Gifford recovery surpassing expectations of some
GIFFORD — You can tell that a tornado battered Gifford six months ago today, but some of the evidence is getting buried under new construction.
On Friday, there were crews at homes on almost every street of the northeast Champaign County community where a devilish twister cut a swath on Sunday, Nov. 17, 2013, destroying or damaging about 65 residences.
Gifford is not only on the way back, said Gifford State Bank President Tony McLain; it could become bigger.
"The entrepreneurial spirit in this community is phenomenal," McLain said. "We've got people who are not only rebuilding what they have but they're even making it better. They want this community to be better."
Alan Duden of Duden & Silver Inc., a heating and air-conditioning contractor, is almost ready to move into a new, larger building on Gifford's Main Street, replacing a structure leveled by the tornado.
"I think we could have already been in here earlier if it wasn't for the hard winter. We've been working here every day, even through the winter. We just wanted to get back into town," Duden said. "I'm kind of amazed how much construction is going on. I'm surprised it's moved along this quick.
"Most people are saying (Gifford will) be back in a couple of years, but the way things are going, I think it'll be quicker than that."
A block away, the Rademacher Building Center, also heavily damaged in the twister, is rebuilding. Two blocks away, the North Forty bar and restaurant is looking at moving across the street into a new, larger building. The bank will expand into the North Forty's current location. Lenny's Ice Cream Gallery is talking expansion, as is Robin's Truck Sales and Body Shop.
"Many of the businesses in town have made the commitment to the community, that we don't want to just see it get back to where it was. We want to see it take that next step and be better than it was before," McLain said.
Gifford is even examining how to bring new business and residents to the town that had a pre-tornado population of about 900.
"We're going to begin approaching people in the area on how can we entice you into Gifford," he said, possibly including a small food store or clinic.
For now, though, the sounds of power saws, nail guns and heavy equipment punctures the spring sounds of chirping birds and steady winds in Gifford.
Justin Fullenkamp, who is operations manager at Rademacher's and doubles as the village's assistant zoning administrator, said 15 to 20 homes are under construction now and more will follow later this year.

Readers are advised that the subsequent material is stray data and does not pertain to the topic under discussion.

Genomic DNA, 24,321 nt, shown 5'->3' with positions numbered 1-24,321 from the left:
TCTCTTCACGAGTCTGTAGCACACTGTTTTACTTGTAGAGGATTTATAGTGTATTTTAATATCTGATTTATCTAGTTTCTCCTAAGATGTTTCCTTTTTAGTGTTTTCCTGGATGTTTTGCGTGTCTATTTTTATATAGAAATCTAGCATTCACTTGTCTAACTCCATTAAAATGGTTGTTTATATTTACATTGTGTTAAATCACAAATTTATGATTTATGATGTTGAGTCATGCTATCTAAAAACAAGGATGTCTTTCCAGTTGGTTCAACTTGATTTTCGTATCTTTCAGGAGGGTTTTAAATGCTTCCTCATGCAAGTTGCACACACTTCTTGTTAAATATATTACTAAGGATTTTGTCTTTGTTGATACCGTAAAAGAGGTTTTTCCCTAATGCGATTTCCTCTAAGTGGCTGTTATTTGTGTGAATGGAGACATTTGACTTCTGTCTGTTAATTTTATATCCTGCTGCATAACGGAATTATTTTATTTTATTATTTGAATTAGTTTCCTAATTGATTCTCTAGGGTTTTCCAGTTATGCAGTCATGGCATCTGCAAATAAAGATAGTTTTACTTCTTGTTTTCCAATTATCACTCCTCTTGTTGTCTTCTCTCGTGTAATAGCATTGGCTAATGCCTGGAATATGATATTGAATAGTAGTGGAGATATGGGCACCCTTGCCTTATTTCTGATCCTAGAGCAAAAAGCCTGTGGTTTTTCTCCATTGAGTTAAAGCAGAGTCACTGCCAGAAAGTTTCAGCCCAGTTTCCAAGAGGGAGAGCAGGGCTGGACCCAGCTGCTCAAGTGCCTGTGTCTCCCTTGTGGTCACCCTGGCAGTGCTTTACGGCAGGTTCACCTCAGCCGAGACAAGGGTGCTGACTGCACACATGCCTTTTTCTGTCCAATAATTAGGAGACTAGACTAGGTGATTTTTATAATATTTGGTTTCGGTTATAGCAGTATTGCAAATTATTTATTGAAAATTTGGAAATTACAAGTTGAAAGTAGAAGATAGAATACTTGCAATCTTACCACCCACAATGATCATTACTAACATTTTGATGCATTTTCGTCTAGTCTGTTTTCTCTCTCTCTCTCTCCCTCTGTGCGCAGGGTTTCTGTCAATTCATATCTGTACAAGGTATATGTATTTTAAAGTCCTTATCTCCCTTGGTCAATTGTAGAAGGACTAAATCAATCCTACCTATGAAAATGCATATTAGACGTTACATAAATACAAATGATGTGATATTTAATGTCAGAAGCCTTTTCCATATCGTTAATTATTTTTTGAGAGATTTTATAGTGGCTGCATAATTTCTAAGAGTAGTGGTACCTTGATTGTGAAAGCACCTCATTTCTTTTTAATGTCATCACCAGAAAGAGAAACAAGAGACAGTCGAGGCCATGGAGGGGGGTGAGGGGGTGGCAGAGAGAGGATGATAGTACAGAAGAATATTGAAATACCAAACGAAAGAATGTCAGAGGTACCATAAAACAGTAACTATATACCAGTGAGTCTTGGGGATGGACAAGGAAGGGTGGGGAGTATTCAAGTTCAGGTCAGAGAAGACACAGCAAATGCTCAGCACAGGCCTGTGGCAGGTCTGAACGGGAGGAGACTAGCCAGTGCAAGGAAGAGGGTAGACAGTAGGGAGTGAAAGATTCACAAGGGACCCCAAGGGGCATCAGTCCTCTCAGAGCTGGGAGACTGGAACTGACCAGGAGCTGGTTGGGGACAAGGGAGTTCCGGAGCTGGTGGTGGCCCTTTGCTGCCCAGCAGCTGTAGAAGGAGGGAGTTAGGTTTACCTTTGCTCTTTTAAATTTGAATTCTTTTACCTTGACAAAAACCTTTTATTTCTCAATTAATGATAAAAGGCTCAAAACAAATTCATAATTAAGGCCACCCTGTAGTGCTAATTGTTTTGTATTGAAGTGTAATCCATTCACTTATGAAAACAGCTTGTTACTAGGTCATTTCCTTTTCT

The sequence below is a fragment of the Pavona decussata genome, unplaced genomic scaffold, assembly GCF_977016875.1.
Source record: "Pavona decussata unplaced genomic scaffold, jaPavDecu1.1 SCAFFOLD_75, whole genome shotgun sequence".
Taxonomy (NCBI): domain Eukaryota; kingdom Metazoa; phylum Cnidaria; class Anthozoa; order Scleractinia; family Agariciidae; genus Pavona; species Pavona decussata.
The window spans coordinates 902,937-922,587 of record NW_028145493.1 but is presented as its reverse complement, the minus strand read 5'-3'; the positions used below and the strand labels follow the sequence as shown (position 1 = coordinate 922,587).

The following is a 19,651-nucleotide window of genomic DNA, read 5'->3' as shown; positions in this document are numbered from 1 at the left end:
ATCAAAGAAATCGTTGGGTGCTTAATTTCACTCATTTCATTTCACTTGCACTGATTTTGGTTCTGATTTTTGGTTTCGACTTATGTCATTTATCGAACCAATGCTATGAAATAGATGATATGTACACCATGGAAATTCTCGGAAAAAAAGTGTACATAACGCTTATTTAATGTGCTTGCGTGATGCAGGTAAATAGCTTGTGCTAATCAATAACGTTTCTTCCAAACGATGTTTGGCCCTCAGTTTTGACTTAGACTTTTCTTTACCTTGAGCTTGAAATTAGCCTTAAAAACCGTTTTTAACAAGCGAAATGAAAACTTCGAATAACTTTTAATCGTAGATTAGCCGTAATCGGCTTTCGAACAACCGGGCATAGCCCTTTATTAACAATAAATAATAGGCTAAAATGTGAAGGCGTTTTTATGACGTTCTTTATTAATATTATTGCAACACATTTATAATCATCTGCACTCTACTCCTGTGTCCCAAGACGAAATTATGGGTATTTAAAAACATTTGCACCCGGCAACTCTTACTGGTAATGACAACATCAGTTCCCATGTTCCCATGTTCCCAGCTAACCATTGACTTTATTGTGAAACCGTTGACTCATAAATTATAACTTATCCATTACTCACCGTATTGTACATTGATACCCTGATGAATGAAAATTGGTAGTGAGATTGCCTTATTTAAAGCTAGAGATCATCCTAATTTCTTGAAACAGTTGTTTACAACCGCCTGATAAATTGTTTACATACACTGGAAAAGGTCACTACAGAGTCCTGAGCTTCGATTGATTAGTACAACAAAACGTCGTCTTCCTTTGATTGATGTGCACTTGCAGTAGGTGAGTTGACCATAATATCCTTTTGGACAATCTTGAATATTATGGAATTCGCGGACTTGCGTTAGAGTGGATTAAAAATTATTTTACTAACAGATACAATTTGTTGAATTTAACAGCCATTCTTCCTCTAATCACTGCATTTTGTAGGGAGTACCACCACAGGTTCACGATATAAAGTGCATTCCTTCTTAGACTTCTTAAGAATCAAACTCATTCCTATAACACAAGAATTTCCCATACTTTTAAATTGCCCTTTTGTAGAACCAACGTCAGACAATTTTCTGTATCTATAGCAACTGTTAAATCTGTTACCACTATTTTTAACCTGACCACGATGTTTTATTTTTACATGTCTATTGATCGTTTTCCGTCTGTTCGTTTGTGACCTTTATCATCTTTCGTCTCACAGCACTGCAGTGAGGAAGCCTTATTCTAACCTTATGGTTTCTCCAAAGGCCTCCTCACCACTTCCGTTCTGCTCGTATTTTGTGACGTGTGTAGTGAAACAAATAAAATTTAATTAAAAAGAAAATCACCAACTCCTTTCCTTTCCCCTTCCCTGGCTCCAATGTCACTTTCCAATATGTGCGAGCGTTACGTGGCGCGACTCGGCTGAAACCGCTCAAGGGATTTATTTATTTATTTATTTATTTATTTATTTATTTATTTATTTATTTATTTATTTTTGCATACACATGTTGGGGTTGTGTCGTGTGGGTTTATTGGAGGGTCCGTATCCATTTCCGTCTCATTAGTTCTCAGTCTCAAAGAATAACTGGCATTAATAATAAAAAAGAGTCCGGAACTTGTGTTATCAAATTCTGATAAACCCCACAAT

"You've just got to watch the traffic. It's going to get wild this summer," Fullenkamp said. "There's going to be a lot that were really not in too big of a hurry because of the bad winter but now they're ready to go."
Derek Wolken of Urbana was working Friday morning on a traditional, "stick-built" home for his mother-in-law, Debbie Ackerman. It is one of four new homes going up on the north side of Plumb Street, one of the blocks that bore the heaviest damage six months ago.
"I thought it would take longer for this to happen because there are only so many contractors around the area, but a lot of people are coming from further outside the community than I would have thought," said Wolken, who works for his father's business, Wendell Wolken Construction of rural Urbana.
Down the street, Lyle Martin of JM Quality Construction, based in Millersburg, Ind., was putting siding on one of two modular homes that had been set on foundations earlier this week. Fullenkamp said most of the homes now being built are from Riley Homes, based in Urbana.
"Driving in here I saw a lot of homes that were being built and a lot of stuff is going on. It looks like they're doing a great job coming back as a town," said Martin, who lives in Goshen, Ind.
Andrew Helmuth of Willard Helmuth Construction in rural Arthur was working Friday with a crew on the Gifford community center, a town landmark that barely survived the November storm. At one time, its north wall was so badly bowed out that it appeared to be on the verge of collapse.
"The repairs have been on and off here," Helmuth said. "You know how you usually get a little break in the winter so that you can do some work? This winter there was no break and we couldn't get this work done. But we're almost there now."
Once Alan Duden gets his shop rebuilt and moved into, he'll go to work on a new house in Gifford.
"We're still living in the one damaged by the storm but we're going to build a new one about a block away," he said, gesturing toward the highest point in Gifford, a rise on the east side of town.
"That way, we can really see the tornado when it comes the next time," he joked.